Managing back pain

How long does back pain last?

The most common fear following a spinal injury or when suffering an onset of back pain is that the injury will cause permanent disability. However, much like musculoskeletal injuries throughout other areas of the body, with the right treatment back pain should very rarely cause a longer term problem.

Generally, initial healing times for injuries are four to six weeks but injured tissues may take as long as six months to reach their full strength. When suffering with back pain the most important factors in preventing long-term disability is the appropriate use of painkilling medications which allow an individual to continue to move the spine normally.

In recent years it has been demonstrated that continuing with normal social and occupational activities in spite of suffering with back pain may reduce disability in the long term. If you are recovering from spinal surgery or a significant spinal injury, quitting smoking will also enhance recovery if applicable.  

For individuals who are very concerned, feel depressed as a result of a spinal injury or back pain or who do not seem to be recovering from an episode of back pain after a few weeks it is sensible to seek advice from a qualified clinician.

Physiotherapy treatments for back pain

Although exercises will form an important part of back pain treatment, in some cases physiotherapists may use other treatment modalities to help relieve pain and improve underlying biomechanical faults.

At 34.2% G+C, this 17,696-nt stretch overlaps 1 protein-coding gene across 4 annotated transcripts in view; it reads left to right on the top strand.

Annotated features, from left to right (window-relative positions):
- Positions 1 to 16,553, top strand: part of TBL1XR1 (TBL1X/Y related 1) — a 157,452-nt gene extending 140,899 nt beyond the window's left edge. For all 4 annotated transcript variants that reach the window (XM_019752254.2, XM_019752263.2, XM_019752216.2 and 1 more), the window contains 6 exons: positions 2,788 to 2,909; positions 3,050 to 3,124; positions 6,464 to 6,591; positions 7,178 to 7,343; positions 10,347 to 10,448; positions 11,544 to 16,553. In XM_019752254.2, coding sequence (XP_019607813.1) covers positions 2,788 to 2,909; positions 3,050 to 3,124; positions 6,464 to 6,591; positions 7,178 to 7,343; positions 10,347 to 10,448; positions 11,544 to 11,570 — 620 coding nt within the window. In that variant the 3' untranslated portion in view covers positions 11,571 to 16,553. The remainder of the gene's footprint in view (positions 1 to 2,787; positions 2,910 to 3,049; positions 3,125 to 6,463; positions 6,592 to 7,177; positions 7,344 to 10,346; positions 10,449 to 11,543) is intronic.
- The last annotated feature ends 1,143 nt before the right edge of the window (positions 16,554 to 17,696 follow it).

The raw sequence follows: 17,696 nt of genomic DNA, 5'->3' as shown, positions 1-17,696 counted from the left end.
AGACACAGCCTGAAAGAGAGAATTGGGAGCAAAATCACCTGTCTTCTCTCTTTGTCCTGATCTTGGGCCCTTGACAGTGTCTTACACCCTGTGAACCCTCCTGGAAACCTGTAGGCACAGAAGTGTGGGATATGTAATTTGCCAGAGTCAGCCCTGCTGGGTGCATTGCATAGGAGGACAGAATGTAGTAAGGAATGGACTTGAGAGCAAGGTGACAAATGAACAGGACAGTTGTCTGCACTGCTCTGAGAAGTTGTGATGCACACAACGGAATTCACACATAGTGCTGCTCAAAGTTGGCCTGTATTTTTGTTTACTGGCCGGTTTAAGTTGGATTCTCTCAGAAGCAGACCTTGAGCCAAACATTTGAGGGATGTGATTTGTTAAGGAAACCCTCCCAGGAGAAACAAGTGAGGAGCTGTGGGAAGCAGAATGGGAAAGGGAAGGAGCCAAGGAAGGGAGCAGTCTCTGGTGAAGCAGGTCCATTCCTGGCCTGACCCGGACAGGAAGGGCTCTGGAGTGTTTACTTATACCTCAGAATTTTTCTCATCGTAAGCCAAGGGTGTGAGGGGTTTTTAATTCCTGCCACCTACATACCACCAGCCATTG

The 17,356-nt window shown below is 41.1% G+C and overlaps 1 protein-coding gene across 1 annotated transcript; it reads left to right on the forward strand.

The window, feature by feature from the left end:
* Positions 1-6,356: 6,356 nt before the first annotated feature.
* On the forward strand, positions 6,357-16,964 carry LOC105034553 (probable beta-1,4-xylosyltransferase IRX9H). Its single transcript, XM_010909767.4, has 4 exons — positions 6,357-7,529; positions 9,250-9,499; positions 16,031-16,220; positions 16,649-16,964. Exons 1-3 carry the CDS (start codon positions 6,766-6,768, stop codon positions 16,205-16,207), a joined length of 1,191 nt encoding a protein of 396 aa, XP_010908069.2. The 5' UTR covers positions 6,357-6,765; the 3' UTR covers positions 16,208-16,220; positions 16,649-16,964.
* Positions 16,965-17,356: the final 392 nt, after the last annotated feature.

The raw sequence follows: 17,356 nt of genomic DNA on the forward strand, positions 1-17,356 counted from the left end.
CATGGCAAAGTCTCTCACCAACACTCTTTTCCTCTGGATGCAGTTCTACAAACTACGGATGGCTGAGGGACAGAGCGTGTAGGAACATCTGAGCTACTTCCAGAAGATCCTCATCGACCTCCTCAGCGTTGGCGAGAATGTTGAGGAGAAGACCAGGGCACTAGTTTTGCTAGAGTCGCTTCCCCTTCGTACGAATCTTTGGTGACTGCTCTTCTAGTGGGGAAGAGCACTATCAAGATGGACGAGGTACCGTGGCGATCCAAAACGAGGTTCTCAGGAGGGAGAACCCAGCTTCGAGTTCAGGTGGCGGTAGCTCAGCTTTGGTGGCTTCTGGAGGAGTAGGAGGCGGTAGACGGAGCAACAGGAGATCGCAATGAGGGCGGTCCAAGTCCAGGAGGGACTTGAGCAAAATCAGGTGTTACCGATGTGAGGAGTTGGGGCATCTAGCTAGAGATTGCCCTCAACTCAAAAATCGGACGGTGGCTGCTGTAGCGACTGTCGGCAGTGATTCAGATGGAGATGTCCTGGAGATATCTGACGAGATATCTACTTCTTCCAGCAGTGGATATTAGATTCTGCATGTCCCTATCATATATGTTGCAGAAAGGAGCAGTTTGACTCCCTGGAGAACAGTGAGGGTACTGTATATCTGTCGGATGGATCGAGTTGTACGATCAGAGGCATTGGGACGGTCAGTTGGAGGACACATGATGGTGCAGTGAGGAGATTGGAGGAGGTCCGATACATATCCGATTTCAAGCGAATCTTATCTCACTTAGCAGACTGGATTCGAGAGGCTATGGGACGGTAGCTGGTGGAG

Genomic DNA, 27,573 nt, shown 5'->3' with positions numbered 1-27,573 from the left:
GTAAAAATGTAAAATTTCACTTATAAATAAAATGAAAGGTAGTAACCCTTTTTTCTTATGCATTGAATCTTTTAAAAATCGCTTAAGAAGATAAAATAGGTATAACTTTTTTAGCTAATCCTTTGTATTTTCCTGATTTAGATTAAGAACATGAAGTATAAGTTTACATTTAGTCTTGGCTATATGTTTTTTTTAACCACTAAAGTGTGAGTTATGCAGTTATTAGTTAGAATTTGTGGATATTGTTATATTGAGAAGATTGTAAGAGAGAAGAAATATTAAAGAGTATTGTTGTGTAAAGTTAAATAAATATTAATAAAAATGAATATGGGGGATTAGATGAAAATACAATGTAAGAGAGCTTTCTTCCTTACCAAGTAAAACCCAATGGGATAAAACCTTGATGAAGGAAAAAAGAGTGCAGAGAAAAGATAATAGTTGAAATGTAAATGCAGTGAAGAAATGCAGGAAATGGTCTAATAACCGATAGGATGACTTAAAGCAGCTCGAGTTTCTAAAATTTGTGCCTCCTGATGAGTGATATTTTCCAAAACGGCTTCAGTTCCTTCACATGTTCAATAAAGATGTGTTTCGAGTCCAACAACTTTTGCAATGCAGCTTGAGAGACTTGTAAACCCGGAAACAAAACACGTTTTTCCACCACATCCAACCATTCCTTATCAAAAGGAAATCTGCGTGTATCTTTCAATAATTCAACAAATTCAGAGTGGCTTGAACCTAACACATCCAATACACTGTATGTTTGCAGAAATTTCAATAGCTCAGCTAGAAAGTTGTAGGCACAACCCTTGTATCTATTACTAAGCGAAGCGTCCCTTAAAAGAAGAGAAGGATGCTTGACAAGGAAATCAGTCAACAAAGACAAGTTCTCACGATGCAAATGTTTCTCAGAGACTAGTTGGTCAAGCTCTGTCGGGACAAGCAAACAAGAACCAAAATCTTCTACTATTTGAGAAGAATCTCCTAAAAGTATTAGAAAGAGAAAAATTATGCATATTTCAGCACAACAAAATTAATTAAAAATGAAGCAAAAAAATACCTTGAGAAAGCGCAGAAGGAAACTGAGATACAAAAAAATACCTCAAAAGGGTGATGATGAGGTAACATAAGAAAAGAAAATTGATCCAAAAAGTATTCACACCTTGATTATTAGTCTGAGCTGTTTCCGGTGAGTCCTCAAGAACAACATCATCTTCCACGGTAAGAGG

In cases of acute pain, physiotherapists are able to provide advice regarding appropriate pain-relieving positions. In cases when severe muscle spasm may be contributing to the pain, physiotherapists may be able to reduce this spasm with manual techniques to the muscle groups affected. These techniques are often referred to as myofascial release techniques.

In persistent cases of back pain, myofascial release techniques may also be utilised to help improve muscle flexibility in conjunction with stretches. When the spinal joints themselves are affected with stiffness and need to be released, physiotherapists may use joint manipulation and mobilisation techniques to release the joints. Another common technique, termed trigger point release which involves directing intense pressure on tight areas if the muscle belly may be a useful way of reducing overactive muscle tone.

A less common form of joint and muscle stiffness which can emerge with spinal disorders may be due to tension within the neural tissue itself. This can occur due to a current or previous nerve root compression or a whiplash type injury. Physiotherapists may employ neural gliding techniques to treat this problem.

 

What is pain management and how does it help back pain?